(a)      there was a valid contract between the Plaintiffs and the Defendant; and the Defendant breached that contract. He got a consideration of Ushs.5m/= as a share contribution for the joint project; but failed or refused to honour his part of the contractual obligation - namely construction of the school and pit latrines, let alone making the promised school desks;

(b)      Defendant by his statement conduct, clearly committed a direct and dishonest deceit and fraudulent misrepresentation on the Plaintiffs, with a view to extorting money from them. In this regard I am satisfied that all the ingredients of deceit have been proved in this case, namely:

(a)      that the Defendant by his words and conduct made a representation of fact (i.e. to the effect that he had won a tender at the District Administration of Mpigi);

(b)      that he made that representation, knowing it to be false

(c)      that he made that representation with the intention that it should be acted upon by the Plaintiffs, in the manner in which damage resulted to the Plaintiffs;

(d)      that the Plaintiffs did indeed act upon the Defendants’ false representation;

(e)      that the Plaintiffs have sustained damage/loss.

As to the loss and damage suffered by the Plaintiffs, one element is eminently clear. The Plaintiff lost UShs.5, 000,000/= by way of the share contributions withdrawals advanced to the Defendant during the period 24/09/2001 to 30/09/2001. In addition, Plaintiffs also claimed UShs.30, 000,000/= as the profits expected from the Defendants’ representation that their Ushs.5m/= investment would produce a profit of 30m/=. In support of this contention, Plaintiffs relied on the case of Bank of Uganda v Fred Masaba CA. No. 3/98 (unreported). However, the Bank of Uganda case is clearly distinguishable from the instant case. The latter case (unlike the present case) involved the promise of a retirement package to employees who opted to retire early. Such a promise is a definitive promise and commitment to deliver the promised amount. In the instant case, the promise was dependent on the vagaries of any investment. Implicit in any such promise in the indefiniteness and speculation associated with investment. The profits may or may not materialise; and if they do, they may materialise below, at or even above the promised amount.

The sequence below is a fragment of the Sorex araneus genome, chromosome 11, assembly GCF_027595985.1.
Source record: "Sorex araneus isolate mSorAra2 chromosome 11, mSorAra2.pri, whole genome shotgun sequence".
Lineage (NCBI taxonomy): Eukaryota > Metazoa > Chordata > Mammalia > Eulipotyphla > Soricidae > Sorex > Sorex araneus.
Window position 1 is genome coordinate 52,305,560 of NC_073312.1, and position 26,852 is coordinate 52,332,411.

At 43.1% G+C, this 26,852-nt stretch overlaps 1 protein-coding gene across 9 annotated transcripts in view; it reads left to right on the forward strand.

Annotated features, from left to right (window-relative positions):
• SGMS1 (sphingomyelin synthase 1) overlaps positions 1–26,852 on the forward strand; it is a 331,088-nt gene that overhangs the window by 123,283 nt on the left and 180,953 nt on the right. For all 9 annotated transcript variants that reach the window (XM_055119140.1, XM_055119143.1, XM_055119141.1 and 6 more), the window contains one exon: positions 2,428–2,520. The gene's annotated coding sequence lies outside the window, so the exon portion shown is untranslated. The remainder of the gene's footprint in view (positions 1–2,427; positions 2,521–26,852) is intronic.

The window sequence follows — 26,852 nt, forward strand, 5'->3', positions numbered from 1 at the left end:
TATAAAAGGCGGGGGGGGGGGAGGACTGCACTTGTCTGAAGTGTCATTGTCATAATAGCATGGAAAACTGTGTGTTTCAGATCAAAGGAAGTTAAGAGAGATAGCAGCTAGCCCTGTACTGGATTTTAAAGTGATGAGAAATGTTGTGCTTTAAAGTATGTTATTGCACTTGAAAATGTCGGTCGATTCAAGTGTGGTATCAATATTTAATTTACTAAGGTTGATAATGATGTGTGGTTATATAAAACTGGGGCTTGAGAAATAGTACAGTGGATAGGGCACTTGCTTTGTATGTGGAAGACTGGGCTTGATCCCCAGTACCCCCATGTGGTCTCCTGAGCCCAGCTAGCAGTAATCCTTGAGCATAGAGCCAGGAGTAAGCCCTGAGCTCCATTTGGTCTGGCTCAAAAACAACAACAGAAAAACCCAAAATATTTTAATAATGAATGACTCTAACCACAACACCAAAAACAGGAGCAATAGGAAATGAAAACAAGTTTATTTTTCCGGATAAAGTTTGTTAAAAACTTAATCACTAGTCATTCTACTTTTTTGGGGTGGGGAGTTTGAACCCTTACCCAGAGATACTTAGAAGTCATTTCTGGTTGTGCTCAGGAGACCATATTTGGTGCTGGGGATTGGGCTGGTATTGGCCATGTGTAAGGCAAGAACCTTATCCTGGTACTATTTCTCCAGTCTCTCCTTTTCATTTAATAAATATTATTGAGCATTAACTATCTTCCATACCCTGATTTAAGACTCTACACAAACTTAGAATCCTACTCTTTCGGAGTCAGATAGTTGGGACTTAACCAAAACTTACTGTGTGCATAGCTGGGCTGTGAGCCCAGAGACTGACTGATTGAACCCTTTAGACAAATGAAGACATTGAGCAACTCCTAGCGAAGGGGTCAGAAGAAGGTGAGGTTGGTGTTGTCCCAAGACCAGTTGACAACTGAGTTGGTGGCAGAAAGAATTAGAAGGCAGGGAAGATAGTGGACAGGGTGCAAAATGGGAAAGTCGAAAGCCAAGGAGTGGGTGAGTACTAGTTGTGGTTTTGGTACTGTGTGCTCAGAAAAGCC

In light of these, I am not satisfied that Plaintiffs proved their claim for UShs.30m/. But quite apart from proof, to expect a profit of 30m/= from an investment of UShs.5m/= is not only unrealistic, it is outright extortionate. That would have been a profit margin of 600%. Worse still that level of profit was expected to be made not in the long or even medium term — but in a very short while; may be within a period of perhaps one to two months (i.e. the period it would take to dig and construct a pit latrine or make school desks). It is not worthy in this regard that the Plaintiffs did not indicate the period of the investment. Therefore Court has no option but to conclude that the claim for a profit of UShs.30m/= was both speculative and fanciful.

In the premises, Court hereby grants the Plaintiffs:

(a)      their claim for a refund of the Ushs.5m/=.

(b)      Interest on that amount at the rate of 18% p.a. from 01/10/2001 until payment in full.

(c)      Their claim for travel expenses to and from Kabibi, Mpigi and the sites of the works - in an amount of UShs.500, 000/= and

(d)      The costs of this suit

Ordered accordingly.
James Ogoola
JUDGE
24/03/2004

DELIVERD IN OPEN COURT, BEFORE:
Charles Mbogo, Esq - Counsel for the Plaintiffs
J.M. Egetu — Court Clerk
 


James Ogoola
JUDGE
24/03/2004